Not unlike the surprise-factor that comes when an instructor announces a pop quiz to a class of unprepared undergraduates, so, too, is the experience of entering every gallery in the new facility. Turn a corner in the modern and contemporary galleries, and you are confronted with two classic Untitled Mark Rothko canvases from 1956 and 1958. Van Gogh’s iconic café scene is situated in a small alcove, as if it were just another ancillary late-ninteenth-century work instead of one of his most famous canvases. Thomas Eakins’s Taking the Count (1898), a hugely scaled narrative work infused with an erotic charge, depicts two bare-chested boxers in the ring, one down for the count. It looms over one of the museum’s galleries of American paintings so conspicuously that gallery-goers are drawn to it as if taking a ringside seat.
Within an adjacent gallery, four works by Edward Hopper cast their own mood, notably his Rooms for Tourists (1945), which shows a white frame house at night, its windows lit by lamplight, a destination both inviting and ominous. This one gallery alone, filled with mid-twentieth-century works by American-based painters, provides a survey of art comprehensive enough to fulfill any art history class requirement—Georgia O’Keeffe’s Bob’s Steer Head (1936), Oscar Blumner’s Snow and Glow (1935) and two disconcertingly quasi-figurative works by George L.K. Morris, Invasion Barge (1943) and Composition (1938). Kelly Orgeman, the assistant curator of American paintings and sculpture, says of the two Morris works: “At the very outset of World War II and during it, Morris stopped doing his typical abstract works because he believed that wartime required for a more ordered expression.” Although both works could hardly be called realistic, Invasion Barge especially contains decidedly unambiguous visual references to the American flag, soldiers with helmets and the levels of a U.S. naval ship. Meanwhile, “the biomorphic shapes in Composition appear to coalesce into a whole figure,” writes Orgeman in the Yale University Art Gallery Bulletin.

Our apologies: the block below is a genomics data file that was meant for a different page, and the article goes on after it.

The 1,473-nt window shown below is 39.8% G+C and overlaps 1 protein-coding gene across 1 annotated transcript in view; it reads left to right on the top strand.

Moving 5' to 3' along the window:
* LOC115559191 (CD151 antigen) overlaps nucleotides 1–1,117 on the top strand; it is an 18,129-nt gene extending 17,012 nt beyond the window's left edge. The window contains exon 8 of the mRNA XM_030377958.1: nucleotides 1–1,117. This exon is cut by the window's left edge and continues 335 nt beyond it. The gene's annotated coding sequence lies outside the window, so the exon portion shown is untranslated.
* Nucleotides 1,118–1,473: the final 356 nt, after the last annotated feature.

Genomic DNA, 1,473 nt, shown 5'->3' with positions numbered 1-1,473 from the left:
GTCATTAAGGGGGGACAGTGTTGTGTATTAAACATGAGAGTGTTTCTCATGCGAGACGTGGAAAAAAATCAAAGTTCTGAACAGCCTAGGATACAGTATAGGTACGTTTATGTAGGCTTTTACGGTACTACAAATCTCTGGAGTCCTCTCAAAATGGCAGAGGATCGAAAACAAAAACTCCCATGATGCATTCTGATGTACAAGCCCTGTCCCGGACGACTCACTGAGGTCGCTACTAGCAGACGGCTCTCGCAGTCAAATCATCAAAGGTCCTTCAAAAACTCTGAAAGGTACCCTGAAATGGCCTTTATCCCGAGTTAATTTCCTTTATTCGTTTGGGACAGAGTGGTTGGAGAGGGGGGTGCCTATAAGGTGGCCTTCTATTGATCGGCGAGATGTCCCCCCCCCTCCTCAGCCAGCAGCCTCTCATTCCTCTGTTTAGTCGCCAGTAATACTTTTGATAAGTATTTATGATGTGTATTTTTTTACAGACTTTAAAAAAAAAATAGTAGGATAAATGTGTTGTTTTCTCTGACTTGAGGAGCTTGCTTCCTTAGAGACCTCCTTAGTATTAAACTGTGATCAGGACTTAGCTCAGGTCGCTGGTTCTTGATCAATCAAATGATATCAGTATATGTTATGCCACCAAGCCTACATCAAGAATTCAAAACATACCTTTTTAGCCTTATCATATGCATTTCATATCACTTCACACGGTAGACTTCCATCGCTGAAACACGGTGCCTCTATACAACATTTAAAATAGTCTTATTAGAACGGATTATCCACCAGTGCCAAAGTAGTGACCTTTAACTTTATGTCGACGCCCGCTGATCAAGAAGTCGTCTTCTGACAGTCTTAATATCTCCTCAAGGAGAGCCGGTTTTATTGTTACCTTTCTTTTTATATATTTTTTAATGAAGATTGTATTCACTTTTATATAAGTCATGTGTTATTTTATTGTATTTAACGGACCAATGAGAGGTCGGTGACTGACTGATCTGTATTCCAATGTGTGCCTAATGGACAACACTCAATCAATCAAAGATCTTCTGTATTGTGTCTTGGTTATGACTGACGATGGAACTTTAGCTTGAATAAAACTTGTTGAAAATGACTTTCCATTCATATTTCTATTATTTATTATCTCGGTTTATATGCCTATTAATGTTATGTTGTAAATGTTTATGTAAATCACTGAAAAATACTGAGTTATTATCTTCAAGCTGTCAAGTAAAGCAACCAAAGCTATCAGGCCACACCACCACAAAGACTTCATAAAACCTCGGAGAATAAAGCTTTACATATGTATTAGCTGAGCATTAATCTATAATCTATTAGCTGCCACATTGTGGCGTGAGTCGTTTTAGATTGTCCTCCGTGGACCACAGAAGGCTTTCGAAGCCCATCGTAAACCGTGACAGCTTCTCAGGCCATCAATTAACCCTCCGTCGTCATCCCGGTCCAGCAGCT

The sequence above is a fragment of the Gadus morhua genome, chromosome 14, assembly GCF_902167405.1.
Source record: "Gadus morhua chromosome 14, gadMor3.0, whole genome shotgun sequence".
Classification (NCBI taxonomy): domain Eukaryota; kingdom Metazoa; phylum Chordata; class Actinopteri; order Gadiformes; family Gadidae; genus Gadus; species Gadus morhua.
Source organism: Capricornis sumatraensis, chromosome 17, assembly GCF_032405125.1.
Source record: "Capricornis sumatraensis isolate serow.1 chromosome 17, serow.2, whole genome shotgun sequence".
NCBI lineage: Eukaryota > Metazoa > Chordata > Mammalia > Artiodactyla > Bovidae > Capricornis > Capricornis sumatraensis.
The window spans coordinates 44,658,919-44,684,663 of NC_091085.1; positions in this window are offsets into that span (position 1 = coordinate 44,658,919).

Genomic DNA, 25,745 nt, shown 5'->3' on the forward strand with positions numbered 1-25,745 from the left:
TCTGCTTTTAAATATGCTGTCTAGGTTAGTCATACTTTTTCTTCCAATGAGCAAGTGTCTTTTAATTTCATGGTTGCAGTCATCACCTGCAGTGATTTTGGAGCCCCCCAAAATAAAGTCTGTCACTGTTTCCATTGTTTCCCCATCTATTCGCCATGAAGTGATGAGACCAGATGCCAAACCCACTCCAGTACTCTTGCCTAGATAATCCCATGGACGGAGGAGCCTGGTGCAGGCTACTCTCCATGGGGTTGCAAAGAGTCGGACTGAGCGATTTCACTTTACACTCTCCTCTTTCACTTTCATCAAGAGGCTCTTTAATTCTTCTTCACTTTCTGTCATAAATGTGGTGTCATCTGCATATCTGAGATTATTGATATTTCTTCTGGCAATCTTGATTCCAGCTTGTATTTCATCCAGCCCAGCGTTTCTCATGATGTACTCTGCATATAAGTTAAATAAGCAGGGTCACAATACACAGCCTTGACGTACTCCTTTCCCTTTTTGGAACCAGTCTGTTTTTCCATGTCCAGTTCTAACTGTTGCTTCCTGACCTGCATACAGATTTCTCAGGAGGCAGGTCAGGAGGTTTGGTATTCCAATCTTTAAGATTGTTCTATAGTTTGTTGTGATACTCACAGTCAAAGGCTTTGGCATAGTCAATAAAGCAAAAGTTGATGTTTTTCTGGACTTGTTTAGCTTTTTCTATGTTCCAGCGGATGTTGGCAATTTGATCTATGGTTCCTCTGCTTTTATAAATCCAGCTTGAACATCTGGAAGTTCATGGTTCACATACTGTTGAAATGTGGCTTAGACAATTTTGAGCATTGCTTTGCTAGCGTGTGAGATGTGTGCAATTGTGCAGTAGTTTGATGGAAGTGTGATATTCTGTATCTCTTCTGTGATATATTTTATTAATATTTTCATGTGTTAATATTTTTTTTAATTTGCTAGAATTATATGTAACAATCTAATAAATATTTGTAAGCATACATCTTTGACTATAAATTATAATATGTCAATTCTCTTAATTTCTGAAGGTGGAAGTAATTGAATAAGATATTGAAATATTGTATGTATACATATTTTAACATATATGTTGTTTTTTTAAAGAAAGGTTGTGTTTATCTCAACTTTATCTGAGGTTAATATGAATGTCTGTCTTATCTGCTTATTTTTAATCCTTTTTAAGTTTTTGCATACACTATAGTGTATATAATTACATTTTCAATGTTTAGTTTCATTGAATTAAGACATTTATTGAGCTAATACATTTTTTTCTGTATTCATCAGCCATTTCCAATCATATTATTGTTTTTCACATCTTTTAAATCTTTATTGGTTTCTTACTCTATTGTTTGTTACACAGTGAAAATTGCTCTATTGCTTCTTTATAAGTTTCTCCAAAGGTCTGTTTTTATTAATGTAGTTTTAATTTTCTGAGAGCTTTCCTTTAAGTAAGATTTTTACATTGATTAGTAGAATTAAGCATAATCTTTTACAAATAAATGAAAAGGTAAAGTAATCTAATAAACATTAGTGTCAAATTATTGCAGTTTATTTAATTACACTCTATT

Despite its overt and intimate connection to the university, the Yale Art Gallery as it now exists is something other than just a college art museum. It’s an amalgam of a private and public institution. Most university art museums are open to the public, but their collections are often limited and static, and the building itself is usually situated well within the confines of a campus. But, increasingly, the college art museum across the country is assuming a more pronounced role beyond its campus setting. Eli Broad, for instance, the Los Angeles-based billionaire financier and collector of modern and contemporary art, gave $130 million to build his Eli and Edythe Broad Art Museum at his alma mater, Michigan State University. He hired the name-brand architect Zaha Hadid, and he donated eighteen works from his private collection to seed the new facility, which opened in November 2012. On the Dartmouth College campus in Hanover, New Hampshire, plans are underway for a significant expansion and renovation of its venerable Hood Museum of Art. Colby College in Waterville, Maine, has announced the expansion of its museum of art. On its website, it includes a menu of “Naming Opportunities” for various portions of the museum, along with their price tag (e.g., $1.5 million for the sculpture terrace).
Today, Elihu Yale’s gift of a painting of a far-away colonial ruler would likely not earn him much sway at his now namesake university—neither his portrait (in storage) nor the one he gave has even made it to the postcard rack at the Yale Art Gallery. But his gift did set a precedent for the way that art figures into the agenda of every student at the university. It set into motion, too, a custom among Yale alumni to donate art and provide funds for acquiring more, as well as to endow curators (twenty-two of the gallery’s twenty-three curators). Although the new entrance within the Kahn building is an inviting one, it might be appropriate if the curators hung there one of those several portraits of Mr. Yale that the museum owns—for paintings by Rubens and Frans Hals, the ancient Greek krayters and cases of gleaming Colonial American silver might not await visitors were it not for his gift of centuries ago.
The Yale University Art Museum is located at 1111 Chapel Street, New Haven, Connecticut 06520. Telephone (203) 432-0600. email@example.com